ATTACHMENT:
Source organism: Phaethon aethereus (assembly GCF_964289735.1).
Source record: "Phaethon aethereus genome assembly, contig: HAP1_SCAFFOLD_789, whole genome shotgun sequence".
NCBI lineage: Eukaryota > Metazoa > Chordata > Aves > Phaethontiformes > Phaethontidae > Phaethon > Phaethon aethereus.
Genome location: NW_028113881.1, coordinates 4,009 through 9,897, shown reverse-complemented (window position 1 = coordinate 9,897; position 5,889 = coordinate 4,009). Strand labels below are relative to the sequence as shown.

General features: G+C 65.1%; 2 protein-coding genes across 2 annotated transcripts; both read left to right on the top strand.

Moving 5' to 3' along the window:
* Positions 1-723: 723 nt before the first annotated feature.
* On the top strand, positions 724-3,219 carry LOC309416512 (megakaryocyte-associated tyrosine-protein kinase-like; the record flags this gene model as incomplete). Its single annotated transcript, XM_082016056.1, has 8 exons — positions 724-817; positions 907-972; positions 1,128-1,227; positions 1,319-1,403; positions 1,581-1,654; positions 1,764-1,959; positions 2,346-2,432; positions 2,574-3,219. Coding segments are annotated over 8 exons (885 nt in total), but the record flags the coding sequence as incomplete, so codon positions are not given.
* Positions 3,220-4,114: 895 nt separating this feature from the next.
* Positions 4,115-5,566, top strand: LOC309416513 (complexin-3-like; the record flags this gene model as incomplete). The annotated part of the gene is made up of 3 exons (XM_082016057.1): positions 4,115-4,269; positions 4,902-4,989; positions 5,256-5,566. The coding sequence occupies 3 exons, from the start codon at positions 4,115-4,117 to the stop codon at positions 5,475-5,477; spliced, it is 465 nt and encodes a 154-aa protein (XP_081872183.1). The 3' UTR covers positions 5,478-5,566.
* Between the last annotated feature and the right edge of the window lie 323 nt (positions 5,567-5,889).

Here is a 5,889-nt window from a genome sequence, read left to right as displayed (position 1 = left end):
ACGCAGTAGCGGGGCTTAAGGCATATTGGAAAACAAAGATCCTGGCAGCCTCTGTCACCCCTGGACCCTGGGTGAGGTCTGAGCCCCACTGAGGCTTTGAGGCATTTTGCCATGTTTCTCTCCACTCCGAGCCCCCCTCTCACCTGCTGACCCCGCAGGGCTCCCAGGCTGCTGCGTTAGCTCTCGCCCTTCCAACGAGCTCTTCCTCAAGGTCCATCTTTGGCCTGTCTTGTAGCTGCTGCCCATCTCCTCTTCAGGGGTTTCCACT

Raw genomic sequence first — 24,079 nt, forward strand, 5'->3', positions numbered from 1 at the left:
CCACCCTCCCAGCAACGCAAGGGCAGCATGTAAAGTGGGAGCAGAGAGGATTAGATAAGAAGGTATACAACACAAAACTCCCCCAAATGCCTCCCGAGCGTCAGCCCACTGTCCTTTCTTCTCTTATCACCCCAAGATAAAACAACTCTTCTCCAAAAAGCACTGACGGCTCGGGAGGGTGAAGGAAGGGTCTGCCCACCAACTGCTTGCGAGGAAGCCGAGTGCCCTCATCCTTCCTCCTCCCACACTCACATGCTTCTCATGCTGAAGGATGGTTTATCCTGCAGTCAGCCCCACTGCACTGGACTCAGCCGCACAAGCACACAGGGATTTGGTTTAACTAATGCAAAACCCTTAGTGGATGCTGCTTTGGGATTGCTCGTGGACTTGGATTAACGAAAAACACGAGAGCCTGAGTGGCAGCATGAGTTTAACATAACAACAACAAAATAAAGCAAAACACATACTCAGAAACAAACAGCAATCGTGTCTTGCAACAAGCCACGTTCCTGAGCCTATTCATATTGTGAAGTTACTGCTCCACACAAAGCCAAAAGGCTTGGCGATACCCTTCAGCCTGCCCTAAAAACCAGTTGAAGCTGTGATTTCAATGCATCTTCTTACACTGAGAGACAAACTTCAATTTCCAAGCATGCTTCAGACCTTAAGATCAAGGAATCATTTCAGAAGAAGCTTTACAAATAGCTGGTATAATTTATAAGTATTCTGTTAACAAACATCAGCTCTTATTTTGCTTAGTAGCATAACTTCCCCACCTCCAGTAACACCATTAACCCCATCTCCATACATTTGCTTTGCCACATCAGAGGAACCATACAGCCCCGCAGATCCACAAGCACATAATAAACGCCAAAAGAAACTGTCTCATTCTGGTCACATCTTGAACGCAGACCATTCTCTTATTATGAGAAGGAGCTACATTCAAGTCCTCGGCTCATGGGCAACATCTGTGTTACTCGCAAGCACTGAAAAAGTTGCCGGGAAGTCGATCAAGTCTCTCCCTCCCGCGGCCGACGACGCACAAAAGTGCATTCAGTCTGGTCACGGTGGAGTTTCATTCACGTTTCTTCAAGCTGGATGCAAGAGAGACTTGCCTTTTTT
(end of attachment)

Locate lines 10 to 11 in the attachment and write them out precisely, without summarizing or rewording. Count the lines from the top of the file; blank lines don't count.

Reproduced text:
* Positions 4,115-5,566, top strand: LOC309416513 (complexin-3-like; the record flags this gene model as incomplete). The annotated part of the gene is made up of 3 exons (XM_082016057.1): positions 4,115-4,269; positions 4,902-4,989; positions 5,256-5,566. The coding sequence occupies 3 exons, from the start codon at positions 4,115-4,117 to the stop codon at positions 5,475-5,477; spliced, it is 465 nt and encodes a 154-aa protein (XP_081872183.1). The 3' UTR covers positions 5,478-5,566.
* Between the last annotated feature and the right edge of the window lie 323 nt (positions 5,567-5,889).